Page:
Opinion

Football clubs have uncanny similarities with small businesses

6 min read

23 March 2015

English football is a strange phenomenon which – from a financial perspective at least – seems to exist in its own bubble, isolated from the rest of the economy. During the recent recession, it has broadly outperformed the economy as a highly successful export.

Professional clubs, particularly those at the top, have increased their revenue at an astonishing rate. In June 2014 Deloitte announced that Premiership club revenues had broken the £3bn barrier, a doubling over a period of just seven years. The trend in top line growth is only likely to continue, after the latest deal for Premiership TV rights announced earlier this year saw a 71 per cent increase in the amount paid.

However, the large sums flowing into the football sector are no guarantee of financial stability. Many professional clubs operate on a loss-making basis which few “normal” commercial businesses would regard as sustainable, and it seems like every season brings a new tale of a club going to the wall financially. The sad tale of lower league Hereford United, which was wound up at the end of 2014, is a recent example. Even a club like Manchester United, one of the biggest financial players, is heavily burdened by debt and recorded a loss in the year to 30 June 2013 (before its failure to qualify for the lucrative Champions League). 

This article considers some of the unusual characteristics of football clubs as commercial enterprises, in contrast with the more familiar operations of businesses outside the game.

Normally a company board of directors will have a fairly clear understanding that their goal is to maximise value for shareholders, although there may be disagreements over how best to achieve this. In a football club, however, the equation is not as straightforward – at least as far as supporters are concerned. Whilst fans may have little or no corporate decision-making power, they are vocal. A board which runs a profitable business but with no on-field success is likely to be subjected to far greater fan criticism than one which takes a company to the brink of administration by overspending, but delivers promotion.

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Shareholders are in a similar position. There is a lingering perception that it is inappropriate for owners to generate revenue from their investment in a club, and that it should be run in a manner similar to a not-for-profit organisation.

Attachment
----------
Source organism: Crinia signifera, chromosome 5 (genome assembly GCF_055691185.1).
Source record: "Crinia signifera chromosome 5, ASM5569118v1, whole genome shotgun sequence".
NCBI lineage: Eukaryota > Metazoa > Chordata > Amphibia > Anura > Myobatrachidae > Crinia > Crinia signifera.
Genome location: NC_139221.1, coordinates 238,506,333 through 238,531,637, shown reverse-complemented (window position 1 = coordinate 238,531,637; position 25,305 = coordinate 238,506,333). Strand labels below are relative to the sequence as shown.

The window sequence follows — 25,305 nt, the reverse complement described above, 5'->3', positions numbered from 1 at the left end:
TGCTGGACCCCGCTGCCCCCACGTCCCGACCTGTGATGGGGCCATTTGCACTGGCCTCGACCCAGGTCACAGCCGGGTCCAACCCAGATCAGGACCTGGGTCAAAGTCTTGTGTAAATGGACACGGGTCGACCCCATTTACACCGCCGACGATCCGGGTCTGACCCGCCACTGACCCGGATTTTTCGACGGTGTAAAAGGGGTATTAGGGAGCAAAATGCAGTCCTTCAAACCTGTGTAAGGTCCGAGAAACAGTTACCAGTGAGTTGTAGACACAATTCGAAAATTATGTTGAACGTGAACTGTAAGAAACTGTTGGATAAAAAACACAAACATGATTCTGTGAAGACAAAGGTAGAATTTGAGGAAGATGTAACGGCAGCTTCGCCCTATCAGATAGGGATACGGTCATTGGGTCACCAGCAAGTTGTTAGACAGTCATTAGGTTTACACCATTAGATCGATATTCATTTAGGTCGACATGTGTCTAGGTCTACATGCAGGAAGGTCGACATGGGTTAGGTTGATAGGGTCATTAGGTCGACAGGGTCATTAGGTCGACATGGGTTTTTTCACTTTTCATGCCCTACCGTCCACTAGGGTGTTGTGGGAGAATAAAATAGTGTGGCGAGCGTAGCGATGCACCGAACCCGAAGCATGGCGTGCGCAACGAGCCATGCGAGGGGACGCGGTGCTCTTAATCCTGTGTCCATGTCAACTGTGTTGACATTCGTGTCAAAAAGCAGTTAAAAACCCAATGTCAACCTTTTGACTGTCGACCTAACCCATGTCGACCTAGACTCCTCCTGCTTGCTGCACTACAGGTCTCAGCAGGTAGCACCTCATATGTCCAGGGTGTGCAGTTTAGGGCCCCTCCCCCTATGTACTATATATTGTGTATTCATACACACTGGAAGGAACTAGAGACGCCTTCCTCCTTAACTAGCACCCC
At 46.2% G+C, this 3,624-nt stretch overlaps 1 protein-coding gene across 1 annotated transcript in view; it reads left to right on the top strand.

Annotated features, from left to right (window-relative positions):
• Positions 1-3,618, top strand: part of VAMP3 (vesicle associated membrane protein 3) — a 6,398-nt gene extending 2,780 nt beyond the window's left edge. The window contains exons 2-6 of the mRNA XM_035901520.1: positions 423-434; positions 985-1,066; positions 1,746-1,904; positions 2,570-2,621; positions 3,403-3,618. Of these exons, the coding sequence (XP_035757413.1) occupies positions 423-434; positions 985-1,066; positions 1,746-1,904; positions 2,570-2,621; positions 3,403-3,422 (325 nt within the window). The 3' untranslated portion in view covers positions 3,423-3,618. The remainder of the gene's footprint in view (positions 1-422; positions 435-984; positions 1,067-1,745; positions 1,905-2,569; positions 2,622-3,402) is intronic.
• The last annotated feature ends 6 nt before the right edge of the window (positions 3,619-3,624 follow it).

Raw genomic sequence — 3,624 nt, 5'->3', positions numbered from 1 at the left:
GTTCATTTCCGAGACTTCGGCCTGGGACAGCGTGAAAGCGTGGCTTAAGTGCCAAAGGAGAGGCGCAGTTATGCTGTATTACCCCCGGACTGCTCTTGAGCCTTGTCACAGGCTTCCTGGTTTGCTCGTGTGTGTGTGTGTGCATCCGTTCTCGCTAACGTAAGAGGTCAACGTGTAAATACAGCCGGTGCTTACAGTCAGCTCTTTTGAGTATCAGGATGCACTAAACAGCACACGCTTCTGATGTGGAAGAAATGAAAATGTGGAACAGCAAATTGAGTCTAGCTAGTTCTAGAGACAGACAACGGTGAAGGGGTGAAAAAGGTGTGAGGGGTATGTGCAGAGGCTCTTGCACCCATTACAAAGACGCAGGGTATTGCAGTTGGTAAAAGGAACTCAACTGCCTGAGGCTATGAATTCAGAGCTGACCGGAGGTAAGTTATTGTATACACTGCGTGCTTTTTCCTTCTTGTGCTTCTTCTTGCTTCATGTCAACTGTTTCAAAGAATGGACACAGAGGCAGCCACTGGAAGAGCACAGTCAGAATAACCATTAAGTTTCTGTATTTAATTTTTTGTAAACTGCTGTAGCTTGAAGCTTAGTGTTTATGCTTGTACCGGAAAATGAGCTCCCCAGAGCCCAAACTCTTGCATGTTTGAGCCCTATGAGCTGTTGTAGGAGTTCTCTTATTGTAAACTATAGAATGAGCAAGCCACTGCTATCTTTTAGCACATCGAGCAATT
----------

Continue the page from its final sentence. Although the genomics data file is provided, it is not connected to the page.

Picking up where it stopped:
Perhaps strangely given its reputation, football is, to a degree, a regulated industry. As Leeds United (whose owner Massimo Cellino was recently disqualified by the Football League) have found, there is not an unfettered ability to become an owner or director of an English professional club. There is also a danger of taking on too much debt in a bid to buy success. Although negotiations are ongoing, if QPR are relegated from the Premiership this year they could be expelled from the Football League altogether for breach of the Financial Fair Play rules.

Although football clubs are generally viewed as part of traditional English culture, they are increasingly seen as trophy assets by overseas investors. This is not just at the high end of the Premiership either. In recent years, Leeds United, Watford, and Leyton Orient have all been taken over by Italian acquirers. In a similar way to the London property market, the influx of foreign capital and the perceived desirability of a class of asset drives prices up.

One of the most valuable assets a football club has is its player registrations. However, unlike capital assets in other businesses, the value of these can shift dramatically in a relatively short period of time, based on form, injury etc. A skilful negotiator can also dramatically increase their value in transfer negotiations.

It is also perhaps surprising that, given the importance of these assets, in many cases contractual arrangements between club and player will be relatively light. In order to get contracts registered with the Football League or Premiership, they have to comply with certain standard requirements. Therefore, normal practice is to take the relevant standard form meeting these requirements, and adjust it to deal with points including salary, appearance fees, relegation release clauses etc. 

Particularly in the Football League, many player contracts are very short compared to what executive level employees on similar money at large scale corporates would receive, and certainly weighted more favourably for the employee. It is hard to imagine a restrictive covenant ever making its way into a professional footballer’s contract.

David Webster is a partner at Russell-Cooke

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